And, as you want the derivative evaluated at $\mathbf x = (x, y, z)$ you take $\alpha = 0$.

FactChecker
Science Advisor
Gold Member
Here's my attempt:
$$\frac {\partial}{\partial \alpha} f(\mathbf x + \alpha\mathbf u) = \frac {\partial f}{\partial \alpha} \cdot \frac {\partial (\mathbf x + \alpha\mathbf u)}{\partial \alpha}$$
This is wrong. It is not $$\frac {\partial f}{\partial \alpha}$$
The simple, one variable version is df/dx = df/du * du/dx. Notice the df/du rather than df/dx.

The main issue is your understanding of a partial derivative. A scalar function of a vector $\mathbf{x}$ is actually a function of three variables $f(x, y, z)$. Now, for each of these variables, you can take the partial derivative wrt that variable leaving the others fixed. The result is another function of the three variables. There are various notations for these functions, but normally it's $f_x, f_y, f_y$ or $\frac{\partial f}{\partial x}, \frac{\partial f}{\partial y}, \frac{\partial f}{\partial z}$.

Both these notations create something of a problem (that is rarely discussed, I feel). They tie the definition of these partial derivative functions to a particular choice of variable. And, if you start changing variables in some way, it can be difficult to understand what the partial derivatives actually mean.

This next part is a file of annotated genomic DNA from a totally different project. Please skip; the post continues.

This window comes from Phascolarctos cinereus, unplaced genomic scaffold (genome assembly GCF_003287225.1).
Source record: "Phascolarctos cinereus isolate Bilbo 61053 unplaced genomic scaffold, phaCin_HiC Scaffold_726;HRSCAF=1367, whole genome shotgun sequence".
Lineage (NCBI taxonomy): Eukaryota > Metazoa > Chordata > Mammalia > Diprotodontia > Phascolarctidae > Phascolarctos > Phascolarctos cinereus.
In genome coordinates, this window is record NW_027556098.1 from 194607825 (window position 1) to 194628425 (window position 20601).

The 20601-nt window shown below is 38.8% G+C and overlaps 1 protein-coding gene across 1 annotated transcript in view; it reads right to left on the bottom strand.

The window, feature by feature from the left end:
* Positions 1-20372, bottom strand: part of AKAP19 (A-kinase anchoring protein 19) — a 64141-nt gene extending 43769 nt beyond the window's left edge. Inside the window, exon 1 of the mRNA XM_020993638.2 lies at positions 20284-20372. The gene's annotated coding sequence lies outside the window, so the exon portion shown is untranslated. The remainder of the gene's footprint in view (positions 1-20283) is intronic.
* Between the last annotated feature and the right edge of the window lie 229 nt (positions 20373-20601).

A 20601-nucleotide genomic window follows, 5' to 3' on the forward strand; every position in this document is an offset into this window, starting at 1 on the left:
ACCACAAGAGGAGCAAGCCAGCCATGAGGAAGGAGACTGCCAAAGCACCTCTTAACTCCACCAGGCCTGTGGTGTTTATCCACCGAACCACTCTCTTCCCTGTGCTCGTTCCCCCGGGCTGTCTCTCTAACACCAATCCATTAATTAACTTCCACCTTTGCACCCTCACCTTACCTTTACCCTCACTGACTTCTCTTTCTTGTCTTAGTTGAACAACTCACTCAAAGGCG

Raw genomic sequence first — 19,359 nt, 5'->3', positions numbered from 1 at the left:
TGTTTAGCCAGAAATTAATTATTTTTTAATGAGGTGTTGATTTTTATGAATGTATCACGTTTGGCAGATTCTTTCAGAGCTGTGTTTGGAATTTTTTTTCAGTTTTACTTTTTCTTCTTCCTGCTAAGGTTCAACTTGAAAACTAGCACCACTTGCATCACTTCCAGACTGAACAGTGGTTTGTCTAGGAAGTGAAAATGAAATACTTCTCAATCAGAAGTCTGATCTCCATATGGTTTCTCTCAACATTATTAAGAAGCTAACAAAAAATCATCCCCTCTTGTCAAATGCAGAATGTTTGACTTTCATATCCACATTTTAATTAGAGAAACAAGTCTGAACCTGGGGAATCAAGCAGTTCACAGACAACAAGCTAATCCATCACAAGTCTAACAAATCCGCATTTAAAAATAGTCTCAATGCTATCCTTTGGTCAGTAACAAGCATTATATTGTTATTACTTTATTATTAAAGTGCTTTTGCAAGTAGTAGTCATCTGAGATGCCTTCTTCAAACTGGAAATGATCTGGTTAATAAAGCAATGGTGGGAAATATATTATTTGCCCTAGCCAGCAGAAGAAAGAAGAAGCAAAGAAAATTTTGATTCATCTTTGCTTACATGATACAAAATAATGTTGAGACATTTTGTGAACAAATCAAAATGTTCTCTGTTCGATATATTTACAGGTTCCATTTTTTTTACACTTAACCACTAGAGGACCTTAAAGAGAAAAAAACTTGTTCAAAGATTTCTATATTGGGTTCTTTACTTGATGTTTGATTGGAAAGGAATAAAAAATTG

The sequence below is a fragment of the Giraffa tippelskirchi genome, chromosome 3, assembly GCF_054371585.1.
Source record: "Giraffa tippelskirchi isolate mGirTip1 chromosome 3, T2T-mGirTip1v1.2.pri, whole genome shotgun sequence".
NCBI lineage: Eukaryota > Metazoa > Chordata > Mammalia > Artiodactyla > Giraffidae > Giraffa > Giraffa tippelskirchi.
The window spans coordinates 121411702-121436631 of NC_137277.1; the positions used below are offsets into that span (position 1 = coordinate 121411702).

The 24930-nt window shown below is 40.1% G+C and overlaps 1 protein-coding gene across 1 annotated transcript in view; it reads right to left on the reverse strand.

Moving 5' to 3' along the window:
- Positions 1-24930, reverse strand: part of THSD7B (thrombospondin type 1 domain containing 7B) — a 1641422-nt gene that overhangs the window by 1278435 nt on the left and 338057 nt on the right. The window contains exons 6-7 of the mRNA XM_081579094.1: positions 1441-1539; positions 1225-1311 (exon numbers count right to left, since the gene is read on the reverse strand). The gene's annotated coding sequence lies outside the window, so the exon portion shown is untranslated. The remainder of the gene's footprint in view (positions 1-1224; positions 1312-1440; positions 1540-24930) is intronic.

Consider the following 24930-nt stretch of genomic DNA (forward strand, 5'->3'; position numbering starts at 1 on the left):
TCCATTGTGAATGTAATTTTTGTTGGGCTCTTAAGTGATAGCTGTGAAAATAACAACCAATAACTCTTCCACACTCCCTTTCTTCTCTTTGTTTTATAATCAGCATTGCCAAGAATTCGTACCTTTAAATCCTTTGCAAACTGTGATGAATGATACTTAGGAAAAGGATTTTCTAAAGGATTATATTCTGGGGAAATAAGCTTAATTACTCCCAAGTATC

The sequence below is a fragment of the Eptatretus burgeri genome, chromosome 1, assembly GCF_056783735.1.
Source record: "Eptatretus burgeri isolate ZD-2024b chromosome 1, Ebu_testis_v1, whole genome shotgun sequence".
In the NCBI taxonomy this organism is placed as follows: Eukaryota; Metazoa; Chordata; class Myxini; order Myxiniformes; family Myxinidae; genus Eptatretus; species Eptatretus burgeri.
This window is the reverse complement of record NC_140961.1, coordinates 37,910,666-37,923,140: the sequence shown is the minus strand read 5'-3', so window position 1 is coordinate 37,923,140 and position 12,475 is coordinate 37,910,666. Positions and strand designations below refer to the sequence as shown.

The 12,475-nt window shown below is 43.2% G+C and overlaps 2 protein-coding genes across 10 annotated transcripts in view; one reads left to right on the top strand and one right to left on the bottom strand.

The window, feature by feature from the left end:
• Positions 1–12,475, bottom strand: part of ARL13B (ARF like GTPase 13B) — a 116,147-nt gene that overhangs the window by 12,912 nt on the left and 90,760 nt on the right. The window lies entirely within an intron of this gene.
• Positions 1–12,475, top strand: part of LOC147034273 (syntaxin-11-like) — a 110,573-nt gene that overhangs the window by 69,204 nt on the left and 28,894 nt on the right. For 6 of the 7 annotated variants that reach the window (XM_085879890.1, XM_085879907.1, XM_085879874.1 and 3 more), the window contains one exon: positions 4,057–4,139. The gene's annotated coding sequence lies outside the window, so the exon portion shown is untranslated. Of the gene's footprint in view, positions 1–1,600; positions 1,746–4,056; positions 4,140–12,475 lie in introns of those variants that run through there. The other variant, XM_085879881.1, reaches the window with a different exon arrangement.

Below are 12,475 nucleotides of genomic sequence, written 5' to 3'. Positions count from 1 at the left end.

There are two alternatives that make things clearer. With $f$ defined as a function of $(x, y, z)$, then:

$f_x = \frac{\partial f}{\partial x} =$ "the partial derivative of $f$ wrt its first argument", which could be written $f_1$, say.

Now, if you defined a function $g(x, y, z) = f(x^2, 2xy, x+z)$, then what is $g_x$?

The solution is to see the chain rule as:

$g_x =$ "the partial derivative of $f$ wrt its first argument times the partial derivative of its first argument with respect to $x$" + "the partial derivative of $f$ wrt its second argument times the partial derivative of its second argument with respect to $x$" + "the partial derivative of $f$ wrt its third argument times the partial derivative of its third argument with respect to $x$".

Now, in my new notation this is quite clear:

$g_x = f_1 2x + f_2 2y + f_z$

Or, in the more usual notation this is:

$g_x = f_x 2x + f_y 2y + f_z$

I think this is worth remembering as it can be very useful in cleariungh up any confusion over pd's.

Finally, how I would analyse your example is, with $\mathbf x$ and $\mathbf u$ fixed, we define:

$g(\alpha) = f(\mathbf x + \alpha \mathbf u) = f(x + \alpha u_x, y + \alpha u_y, z + \alpha u_z)$

And:

$\frac{dg}{d \alpha} = f_x u_x + f_y u_y + f_z u_z = \mathbf{ \nabla}f \cdot \mathbf{u}$

And, as you want the derivative evaluated at $\mathbf x = (x, y, z)$ you take $\alpha = 0$.
Thank you so much. I very much appreciate you taking the time to provide such a thorough explanation. :)